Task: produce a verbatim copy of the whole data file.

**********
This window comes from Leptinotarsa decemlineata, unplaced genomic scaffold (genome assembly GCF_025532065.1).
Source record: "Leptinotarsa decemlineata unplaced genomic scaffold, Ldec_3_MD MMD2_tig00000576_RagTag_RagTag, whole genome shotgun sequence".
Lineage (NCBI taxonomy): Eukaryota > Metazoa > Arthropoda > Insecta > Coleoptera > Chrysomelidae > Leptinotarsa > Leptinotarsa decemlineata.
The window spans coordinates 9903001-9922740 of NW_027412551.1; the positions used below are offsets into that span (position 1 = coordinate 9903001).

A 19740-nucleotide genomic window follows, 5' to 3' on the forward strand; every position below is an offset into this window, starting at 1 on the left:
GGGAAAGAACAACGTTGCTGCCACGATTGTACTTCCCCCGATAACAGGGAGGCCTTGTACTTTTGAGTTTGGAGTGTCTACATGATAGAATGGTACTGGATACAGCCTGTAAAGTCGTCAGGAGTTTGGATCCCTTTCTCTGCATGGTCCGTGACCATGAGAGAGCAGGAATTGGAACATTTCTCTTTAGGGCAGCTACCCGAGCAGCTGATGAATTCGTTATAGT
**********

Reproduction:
This window comes from Leptinotarsa decemlineata, unplaced genomic scaffold (genome assembly GCF_025532065.1).
Source record: "Leptinotarsa decemlineata unplaced genomic scaffold, Ldec_3_MD MMD2_tig00000576_RagTag_RagTag, whole genome shotgun sequence".
Lineage (NCBI taxonomy): Eukaryota > Metazoa > Arthropoda > Insecta > Coleoptera > Chrysomelidae > Leptinotarsa > Leptinotarsa decemlineata.
The window spans coordinates 9903001-9922740 of NW_027412551.1; the positions used below are offsets into that span (position 1 = coordinate 9903001).

A 19740-nucleotide genomic window follows, 5' to 3' on the forward strand; every position below is an offset into this window, starting at 1 on the left:
GGGAAAGAACAACGTTGCTGCCACGATTGTACTTCCCCCGATAACAGGGAGGCCTTGTACTTTTGAGTTTGGAGTGTCTACATGATAGAATGGTACTGGATACAGCCTGTAAAGTCGTCAGGAGTTTGGATCCCTTTCTCTGCATGGTCCGTGACCATGAGAGAGCAGGAATTGGAACATTTCTCTTTAGGGCAGCTACCCGAGCAGCTGATGAATTCGTTATAGT